Prep baseball: Recovery timeline keeps Knox from quitting


Six months.

That was the length of recovery Tenino High School’s Kellan Knox was not willing to do. It was from a removal of scar tissue in his elbow, one of many surgeries that the right-hander had from his only major baseball-related injury.

Knox vividly remembers telling his mom that if the timeline was six months, he would quit baseball.

“Five-and-a-half months,” Knox said of how long the doctors said the recovery would be. “I don’t know if it was God or what, but I feel like it was. Pushed myself in physical therapy. Stuck in there for long hours.”

Rooted in his faith, the bond of his family and the brotherhood with his teammates, Knox returned to the mound for the Beavers this spring.

From the opening pitch to whenever the last one is, he’s been the catalyst for one of the best teams in Class 1A.

Tenino is back in the Final Four for the first time since 2013, having won its opening round and quarterfinal games last weekend to set up a regular season rematch against Overlake-Bear Creek on Friday night at Joe Martin Stadium in Bellingham.

“We’re pumped,” Knox said. “We didn’t really show the ole energy after the (quarterfinal) win. We felt great on the car ride back. The energy in school has been great.”

The Beavers beat the Owls in the first game of the season 12-2. Yet the film from that game won’t be viewed by the players and coaches.

To head coach Ryan Schlesser, that game means practically nothing.

“It doesn't really bring us any value,” he said. “It is a team with a lot of confidence and they swing it a lot better than they did (in March).”

It hasn’t been determined if Knox will throw in the semifinals or if he’ll be saved for a potential state title game on Saturday. Still, the road for the Oregon recruit has been far from smooth.

The summer of Knox’s freshman year, it was determined his elbow was separated and broken. Doctors deemed it was an injury that dragged on and continued to get worse.

What followed was a screw being inserted into Knox’s elbow. Then came nerve and bone issues plus infections. He stated he missed over 70 days of school.

“I was in a difficult spot,” Knox said. “I gave up all motivation. My grades slipped, my overall work slipped. So thankful for my parents being there every single day with me because if it wasn’t for them, I wouldn’t have been able to get through that place.”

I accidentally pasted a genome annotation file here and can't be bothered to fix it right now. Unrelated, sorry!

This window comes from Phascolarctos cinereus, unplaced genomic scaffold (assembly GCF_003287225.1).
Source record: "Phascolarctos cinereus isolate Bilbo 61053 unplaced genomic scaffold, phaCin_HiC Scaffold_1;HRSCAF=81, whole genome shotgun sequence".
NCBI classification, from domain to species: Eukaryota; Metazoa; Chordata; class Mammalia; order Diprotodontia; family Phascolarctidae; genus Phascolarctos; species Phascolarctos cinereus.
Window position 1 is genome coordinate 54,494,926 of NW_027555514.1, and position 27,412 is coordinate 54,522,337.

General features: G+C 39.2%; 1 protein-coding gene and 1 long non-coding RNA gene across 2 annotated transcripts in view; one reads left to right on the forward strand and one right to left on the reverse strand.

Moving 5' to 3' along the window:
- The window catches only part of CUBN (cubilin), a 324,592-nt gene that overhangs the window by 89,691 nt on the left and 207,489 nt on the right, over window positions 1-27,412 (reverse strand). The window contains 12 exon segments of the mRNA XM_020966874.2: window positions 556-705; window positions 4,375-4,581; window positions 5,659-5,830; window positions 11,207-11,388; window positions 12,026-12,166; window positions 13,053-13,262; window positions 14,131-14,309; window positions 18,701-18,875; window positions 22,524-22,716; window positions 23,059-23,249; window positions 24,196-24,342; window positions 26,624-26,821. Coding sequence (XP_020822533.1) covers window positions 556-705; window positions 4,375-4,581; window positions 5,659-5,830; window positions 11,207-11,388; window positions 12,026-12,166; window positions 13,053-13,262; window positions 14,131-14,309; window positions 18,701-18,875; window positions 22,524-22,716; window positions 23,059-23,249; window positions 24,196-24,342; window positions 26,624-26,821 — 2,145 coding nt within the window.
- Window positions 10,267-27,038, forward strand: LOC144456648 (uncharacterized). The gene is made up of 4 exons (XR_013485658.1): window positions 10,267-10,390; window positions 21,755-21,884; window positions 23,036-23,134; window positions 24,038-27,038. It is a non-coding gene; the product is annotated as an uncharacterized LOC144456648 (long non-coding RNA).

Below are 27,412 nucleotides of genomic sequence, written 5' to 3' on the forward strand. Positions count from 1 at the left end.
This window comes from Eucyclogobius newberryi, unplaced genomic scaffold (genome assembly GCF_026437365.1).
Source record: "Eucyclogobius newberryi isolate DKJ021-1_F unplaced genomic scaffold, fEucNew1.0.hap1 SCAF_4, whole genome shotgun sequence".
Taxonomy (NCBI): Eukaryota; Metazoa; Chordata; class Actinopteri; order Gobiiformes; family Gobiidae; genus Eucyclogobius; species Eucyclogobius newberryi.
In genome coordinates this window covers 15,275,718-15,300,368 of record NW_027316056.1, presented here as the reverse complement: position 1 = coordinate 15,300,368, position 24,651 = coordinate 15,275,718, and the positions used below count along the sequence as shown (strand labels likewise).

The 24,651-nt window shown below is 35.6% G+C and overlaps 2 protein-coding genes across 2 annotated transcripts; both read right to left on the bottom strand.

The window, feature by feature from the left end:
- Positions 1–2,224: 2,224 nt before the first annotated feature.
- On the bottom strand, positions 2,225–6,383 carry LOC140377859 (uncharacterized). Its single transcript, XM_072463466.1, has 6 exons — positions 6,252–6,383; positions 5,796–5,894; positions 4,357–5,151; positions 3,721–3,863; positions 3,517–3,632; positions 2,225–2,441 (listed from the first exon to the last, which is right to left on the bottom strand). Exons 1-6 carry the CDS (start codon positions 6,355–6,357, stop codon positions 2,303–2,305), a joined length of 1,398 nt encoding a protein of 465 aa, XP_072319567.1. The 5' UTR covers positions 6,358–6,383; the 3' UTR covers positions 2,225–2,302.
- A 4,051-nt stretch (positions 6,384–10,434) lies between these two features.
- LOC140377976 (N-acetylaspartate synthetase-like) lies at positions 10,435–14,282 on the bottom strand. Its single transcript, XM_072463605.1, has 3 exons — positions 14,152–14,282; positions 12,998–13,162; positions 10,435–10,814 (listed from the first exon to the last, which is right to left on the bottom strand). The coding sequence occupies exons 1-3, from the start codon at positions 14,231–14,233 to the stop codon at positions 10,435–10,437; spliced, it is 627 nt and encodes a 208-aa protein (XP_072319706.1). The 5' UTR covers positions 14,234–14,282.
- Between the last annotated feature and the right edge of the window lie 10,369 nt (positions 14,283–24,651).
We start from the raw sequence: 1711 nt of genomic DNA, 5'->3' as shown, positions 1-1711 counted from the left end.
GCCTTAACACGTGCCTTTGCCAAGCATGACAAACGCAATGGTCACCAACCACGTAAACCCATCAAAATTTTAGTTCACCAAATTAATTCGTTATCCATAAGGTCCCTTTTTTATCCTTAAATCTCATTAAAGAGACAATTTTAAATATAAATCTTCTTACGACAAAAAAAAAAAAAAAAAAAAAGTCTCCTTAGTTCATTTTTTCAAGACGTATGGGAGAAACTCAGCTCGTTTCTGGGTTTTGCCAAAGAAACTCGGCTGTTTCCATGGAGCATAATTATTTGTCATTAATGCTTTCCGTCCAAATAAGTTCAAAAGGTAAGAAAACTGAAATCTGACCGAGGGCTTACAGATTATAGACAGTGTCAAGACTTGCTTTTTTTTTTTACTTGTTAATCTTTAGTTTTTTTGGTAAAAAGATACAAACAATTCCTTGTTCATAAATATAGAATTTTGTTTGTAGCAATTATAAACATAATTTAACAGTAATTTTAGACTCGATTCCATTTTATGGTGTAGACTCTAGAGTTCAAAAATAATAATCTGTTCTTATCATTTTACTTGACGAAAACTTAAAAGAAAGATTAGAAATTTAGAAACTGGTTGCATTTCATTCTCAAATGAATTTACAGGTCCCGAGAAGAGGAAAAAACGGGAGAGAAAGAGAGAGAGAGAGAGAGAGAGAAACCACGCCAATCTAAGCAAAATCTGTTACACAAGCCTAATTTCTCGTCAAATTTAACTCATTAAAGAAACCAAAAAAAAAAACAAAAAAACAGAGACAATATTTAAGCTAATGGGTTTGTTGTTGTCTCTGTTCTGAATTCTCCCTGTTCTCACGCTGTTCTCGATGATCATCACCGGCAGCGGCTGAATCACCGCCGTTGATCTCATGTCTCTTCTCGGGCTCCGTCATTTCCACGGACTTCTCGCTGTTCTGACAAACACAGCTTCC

Even though Knox primarily played shortstop last spring, Schlesser felt he was healthy enough to pitch for the postseason.

But the former Beavers player felt it was best to hold his potential ace out.

“We don’t want to push this,” Schlesser said. “Let’s just get healthy and see what happens. I want to make sure he had a great senior year.”

Last summer ended up being the projectile missile for Knox.

He touched 91 miles per hour on the radar gun with his summer team and eventually landed an offer from Oregon. He gave his commitment to the Ducks program and signed his letter of intent in the fall.

“I was living on cloud nine,” Knox said. “College is a different brand of ball. We got new experiences down there.”

In the biggest games of the season, the right-hander has come through for Tenino.

He pitched a shutout in the district semifinals against La Center to secure its state berth, then in the opening round of state, fired a no-hitter versus Lakeside (9 Mile).

“There’s not a game that has been too big for him,” Schlesser said. “When I think of the progression of him, the realization of (starting to think) like a pitcher instead of a thrower. He has developed other pitches.”

Knox is guaranteed two more games with the Beavers, but he wants to end it with a state title. Overlake-Bear Creek is coming off an upset over top-seeded Bellevue Christian in the quarters.

Still, Tenino has been a buzzsaw for a lot of teams in the postseason.

“It doesn’t matter who we play, if we take care of business and do things we know we’re capable of,” Schlesser said. “Everything we’ve done all year has been for this, so let’s have fun.”

Summer plans haven’t been finalized and college will soon be on the horizon for Knox. For now, he’s going to savor the chance to head north with his teammates that have been by his side through thick and thin.

Which has been way longer than six months.

“You got to play every game like it is your last,” Knox said.